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Here's where noteworthy bills in the South Carolina legislature stand right now

With the regular legislative session over for the General Assembly, many bills are being signed into law, while others did not make the cut.

COLUMBIA, S.C. — South Carolina lawmakers are out of regular session and many bills are set to be signed into law that could have a direct impact on you. However, some other attention-grabbing measures didn't make the cut.

Medical marijuana may be one of the most notable efforts this year in the South Carolina legislature, but the bill that would’ve legalized was halted in the House of Representatives.

Senate Minority Leader Brad Hutto told reporters Thursday that it was a "big disappointment that we didn’t get a vote in the House on the marijuana bill, but I’m assured by my co-sponsor Senator Davis that that bill will be up first next year.”

Also disappointed is Senator Mike Fanning, who wishes the legislature did more for teachers. In his passionate speech at the podium Thursday, Fanning said this is the “biggest teacher shortage we’ve ever had." 

He pointed to the thousands of South Carolina teachers leaving the profession every year. "1,121 teachers have left in the last four months, 30% fewer college kids majoring in education, we’re telling them to suck it up,” worried Fanning.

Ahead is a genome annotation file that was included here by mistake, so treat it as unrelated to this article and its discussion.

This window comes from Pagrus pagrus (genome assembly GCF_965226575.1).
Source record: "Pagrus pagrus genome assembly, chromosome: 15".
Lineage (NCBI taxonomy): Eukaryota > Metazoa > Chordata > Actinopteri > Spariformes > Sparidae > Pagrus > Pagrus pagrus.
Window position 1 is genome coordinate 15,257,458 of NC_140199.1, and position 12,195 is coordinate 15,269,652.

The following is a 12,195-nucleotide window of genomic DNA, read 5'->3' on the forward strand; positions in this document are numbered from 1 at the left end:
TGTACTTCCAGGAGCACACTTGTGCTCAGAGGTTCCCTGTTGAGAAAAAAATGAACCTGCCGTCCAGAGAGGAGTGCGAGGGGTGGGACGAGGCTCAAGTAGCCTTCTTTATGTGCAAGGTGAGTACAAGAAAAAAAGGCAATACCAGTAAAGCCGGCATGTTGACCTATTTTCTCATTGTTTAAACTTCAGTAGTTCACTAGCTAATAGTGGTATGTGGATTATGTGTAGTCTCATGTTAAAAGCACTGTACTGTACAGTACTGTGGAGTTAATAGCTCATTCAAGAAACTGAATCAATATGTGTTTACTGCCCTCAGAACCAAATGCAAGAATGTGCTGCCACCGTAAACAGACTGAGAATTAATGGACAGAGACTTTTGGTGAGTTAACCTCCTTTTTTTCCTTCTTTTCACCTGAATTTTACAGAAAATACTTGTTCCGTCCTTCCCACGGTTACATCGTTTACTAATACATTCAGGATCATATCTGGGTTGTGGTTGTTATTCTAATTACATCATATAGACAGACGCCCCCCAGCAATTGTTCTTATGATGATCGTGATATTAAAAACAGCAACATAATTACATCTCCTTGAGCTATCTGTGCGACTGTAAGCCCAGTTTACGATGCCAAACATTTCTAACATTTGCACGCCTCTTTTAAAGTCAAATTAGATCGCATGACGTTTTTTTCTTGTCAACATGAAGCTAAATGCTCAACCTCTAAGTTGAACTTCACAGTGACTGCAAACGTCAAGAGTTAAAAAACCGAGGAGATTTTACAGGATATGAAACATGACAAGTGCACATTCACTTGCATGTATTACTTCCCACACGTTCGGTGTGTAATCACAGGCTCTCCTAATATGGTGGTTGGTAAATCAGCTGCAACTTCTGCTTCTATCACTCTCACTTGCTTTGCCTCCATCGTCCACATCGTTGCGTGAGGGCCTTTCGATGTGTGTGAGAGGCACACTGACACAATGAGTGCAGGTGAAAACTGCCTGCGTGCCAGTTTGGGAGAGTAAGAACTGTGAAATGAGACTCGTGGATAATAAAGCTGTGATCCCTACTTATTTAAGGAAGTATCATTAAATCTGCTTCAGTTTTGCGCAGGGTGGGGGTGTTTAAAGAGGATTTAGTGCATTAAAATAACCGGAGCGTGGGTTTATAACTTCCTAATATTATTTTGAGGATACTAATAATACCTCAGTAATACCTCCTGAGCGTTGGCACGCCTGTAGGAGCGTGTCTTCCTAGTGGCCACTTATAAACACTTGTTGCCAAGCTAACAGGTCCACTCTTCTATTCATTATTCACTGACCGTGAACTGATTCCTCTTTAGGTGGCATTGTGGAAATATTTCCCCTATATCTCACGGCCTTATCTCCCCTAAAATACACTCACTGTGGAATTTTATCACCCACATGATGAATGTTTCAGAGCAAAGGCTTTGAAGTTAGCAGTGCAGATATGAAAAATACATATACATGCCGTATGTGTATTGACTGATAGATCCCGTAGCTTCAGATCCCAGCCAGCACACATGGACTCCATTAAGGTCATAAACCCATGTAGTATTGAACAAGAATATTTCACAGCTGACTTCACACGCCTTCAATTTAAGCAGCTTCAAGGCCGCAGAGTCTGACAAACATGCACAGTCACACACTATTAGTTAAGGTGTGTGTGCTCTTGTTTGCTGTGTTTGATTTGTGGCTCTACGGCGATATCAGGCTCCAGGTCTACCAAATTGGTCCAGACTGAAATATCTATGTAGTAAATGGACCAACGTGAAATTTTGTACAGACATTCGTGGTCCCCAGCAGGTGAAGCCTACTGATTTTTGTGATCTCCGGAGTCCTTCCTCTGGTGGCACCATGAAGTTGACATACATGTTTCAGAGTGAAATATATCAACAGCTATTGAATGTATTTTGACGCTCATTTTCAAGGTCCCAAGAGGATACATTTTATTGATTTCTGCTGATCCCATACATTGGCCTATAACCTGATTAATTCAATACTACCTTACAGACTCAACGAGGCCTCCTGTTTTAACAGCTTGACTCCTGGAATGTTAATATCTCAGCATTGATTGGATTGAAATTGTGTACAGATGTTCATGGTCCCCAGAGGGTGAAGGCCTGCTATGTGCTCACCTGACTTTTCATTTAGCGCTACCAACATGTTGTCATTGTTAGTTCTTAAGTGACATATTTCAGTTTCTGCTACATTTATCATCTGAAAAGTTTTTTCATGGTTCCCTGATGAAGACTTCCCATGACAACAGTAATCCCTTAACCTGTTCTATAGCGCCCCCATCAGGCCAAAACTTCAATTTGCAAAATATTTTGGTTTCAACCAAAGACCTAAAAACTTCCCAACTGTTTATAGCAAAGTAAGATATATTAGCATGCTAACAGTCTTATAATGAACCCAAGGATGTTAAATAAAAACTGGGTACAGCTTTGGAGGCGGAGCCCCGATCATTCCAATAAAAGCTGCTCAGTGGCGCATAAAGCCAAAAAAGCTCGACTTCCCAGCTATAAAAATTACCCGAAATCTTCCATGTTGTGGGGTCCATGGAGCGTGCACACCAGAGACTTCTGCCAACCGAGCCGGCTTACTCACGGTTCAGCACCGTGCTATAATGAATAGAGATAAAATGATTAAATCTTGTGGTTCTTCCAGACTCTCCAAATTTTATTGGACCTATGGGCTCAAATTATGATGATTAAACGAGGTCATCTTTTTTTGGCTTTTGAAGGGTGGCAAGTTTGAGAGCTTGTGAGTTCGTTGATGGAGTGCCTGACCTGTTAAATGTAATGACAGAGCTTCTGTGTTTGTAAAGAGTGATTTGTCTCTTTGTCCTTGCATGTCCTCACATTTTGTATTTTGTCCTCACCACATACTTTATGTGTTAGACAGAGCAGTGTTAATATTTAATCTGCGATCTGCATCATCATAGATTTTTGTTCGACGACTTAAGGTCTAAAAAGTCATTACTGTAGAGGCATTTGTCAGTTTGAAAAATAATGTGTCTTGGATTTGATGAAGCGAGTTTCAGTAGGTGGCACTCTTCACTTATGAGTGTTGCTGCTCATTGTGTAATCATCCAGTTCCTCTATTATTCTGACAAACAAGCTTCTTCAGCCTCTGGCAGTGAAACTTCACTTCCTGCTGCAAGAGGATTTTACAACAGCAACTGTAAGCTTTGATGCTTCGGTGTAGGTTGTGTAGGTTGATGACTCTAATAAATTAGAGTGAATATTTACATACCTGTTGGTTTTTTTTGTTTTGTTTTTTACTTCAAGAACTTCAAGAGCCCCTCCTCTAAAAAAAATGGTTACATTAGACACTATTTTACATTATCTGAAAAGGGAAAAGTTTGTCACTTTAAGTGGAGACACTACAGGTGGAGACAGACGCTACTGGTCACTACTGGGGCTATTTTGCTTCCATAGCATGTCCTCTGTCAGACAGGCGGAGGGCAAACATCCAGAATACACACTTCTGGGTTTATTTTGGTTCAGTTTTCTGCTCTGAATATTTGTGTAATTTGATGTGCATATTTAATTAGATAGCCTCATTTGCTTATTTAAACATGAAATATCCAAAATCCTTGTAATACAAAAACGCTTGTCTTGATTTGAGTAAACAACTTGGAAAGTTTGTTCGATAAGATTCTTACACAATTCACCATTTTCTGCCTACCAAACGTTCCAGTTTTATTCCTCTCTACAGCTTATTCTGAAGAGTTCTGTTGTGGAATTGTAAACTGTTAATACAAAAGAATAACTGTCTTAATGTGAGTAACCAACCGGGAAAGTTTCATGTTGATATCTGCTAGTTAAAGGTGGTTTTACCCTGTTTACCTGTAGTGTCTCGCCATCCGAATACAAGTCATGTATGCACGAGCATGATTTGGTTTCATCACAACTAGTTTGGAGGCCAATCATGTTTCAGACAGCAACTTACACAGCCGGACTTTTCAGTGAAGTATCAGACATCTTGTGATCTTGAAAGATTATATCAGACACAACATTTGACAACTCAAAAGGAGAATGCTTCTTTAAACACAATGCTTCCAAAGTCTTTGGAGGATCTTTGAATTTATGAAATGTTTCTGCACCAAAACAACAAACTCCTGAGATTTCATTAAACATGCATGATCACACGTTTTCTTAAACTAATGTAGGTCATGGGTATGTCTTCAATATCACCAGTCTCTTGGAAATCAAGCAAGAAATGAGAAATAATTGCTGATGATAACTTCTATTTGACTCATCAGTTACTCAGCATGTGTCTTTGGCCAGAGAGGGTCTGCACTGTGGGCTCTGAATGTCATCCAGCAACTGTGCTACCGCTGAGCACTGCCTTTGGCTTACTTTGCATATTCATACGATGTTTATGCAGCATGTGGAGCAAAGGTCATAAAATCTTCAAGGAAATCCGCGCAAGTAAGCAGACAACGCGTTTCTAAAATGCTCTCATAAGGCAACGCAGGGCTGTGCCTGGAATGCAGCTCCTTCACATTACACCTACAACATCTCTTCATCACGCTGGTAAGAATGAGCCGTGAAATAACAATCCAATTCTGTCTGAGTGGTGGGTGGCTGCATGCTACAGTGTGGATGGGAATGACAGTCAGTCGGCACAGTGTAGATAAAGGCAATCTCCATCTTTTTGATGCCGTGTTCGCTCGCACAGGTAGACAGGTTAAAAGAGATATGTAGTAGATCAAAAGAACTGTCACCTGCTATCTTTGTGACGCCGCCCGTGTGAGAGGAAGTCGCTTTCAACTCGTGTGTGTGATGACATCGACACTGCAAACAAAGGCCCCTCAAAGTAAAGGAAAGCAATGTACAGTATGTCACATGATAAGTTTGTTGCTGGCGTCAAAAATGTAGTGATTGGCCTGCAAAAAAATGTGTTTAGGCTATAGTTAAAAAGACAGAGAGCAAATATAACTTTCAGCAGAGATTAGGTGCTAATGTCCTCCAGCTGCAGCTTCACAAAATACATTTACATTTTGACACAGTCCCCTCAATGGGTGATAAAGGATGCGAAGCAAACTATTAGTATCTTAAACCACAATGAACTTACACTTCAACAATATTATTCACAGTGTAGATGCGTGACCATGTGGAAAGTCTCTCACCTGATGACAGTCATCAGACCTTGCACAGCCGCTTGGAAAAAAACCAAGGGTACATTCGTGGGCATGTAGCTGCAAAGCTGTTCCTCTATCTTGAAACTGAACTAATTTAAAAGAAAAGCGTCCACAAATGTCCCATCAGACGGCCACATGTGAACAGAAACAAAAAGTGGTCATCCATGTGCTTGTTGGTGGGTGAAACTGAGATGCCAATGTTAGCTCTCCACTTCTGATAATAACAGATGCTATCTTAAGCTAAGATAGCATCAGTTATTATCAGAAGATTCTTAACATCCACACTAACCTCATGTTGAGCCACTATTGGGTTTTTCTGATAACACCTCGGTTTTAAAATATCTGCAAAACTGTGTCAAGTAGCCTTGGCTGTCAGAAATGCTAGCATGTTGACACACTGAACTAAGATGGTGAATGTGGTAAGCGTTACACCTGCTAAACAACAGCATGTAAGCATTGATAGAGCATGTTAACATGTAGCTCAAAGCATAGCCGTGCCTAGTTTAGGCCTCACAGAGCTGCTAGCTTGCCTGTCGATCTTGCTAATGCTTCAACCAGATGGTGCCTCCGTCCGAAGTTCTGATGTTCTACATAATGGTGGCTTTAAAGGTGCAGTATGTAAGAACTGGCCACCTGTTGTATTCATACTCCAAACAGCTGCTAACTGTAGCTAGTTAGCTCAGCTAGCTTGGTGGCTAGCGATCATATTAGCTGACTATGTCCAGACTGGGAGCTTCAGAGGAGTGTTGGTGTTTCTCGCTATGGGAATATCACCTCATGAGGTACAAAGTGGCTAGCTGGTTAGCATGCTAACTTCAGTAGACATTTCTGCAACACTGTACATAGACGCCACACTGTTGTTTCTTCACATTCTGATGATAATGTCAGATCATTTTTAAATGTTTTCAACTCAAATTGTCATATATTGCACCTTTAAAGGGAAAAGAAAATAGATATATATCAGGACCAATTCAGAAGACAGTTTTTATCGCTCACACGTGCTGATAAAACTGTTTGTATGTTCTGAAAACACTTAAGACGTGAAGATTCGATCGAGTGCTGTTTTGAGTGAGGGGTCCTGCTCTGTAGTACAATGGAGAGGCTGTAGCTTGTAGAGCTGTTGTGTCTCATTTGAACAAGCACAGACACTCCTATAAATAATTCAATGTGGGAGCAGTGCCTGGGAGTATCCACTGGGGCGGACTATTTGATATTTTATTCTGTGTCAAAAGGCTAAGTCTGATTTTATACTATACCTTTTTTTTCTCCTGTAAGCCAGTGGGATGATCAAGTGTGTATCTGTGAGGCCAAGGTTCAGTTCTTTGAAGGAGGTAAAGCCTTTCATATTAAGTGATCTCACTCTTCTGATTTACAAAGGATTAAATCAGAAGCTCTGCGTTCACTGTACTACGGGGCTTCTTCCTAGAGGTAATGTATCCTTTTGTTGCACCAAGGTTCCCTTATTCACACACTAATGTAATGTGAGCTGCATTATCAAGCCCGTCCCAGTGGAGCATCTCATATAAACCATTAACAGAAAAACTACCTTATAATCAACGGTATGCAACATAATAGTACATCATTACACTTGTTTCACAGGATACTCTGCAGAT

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However, Hutto said teacher salaries are still up for debate when they finalize the state budget. “We still have unresolved issues as it relates to teacher pay but that might be worked out in the budget conference committee,” said Hutto.

On the education front, guaranteed break time for teachers is set to become law. But the open enrollment bill that would’ve allowed students to easily change schools in or outside their district died. 

Meanwhile, Senate Majority Leader Shane Massey is happy the education scholarship accounts bill is close to the finish line. “I think it’s going to help a lot of poor children have access to better educational opportunities,” Massey told reporters.

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Another bill that got a lot of attention this year is the ban on transgender students from women’s sports teams. This measure affects all grade levels and collegiate level sports and has been sent to the Governor for signature.

A bill already signed into law from this session guarantees six weeks of paid maternity leave for state employees.

Plus, something to look ahead to is how lawmakers decide to cut state income taxes. Massey added, “we’ve got some strong tax relief in the budget that I think we’ll get an agreement on.” That agreement will happen when lawmakers return to finish work on the budget in June. 

One of the latest bills to be signed into law by Governor McMaster allows for no excuse, early voting in South Carolina elections. Voters will be able to cast their ballots early just in time for the June 14 primaries.

RELATED: SC House, Senate resurrect early voting bill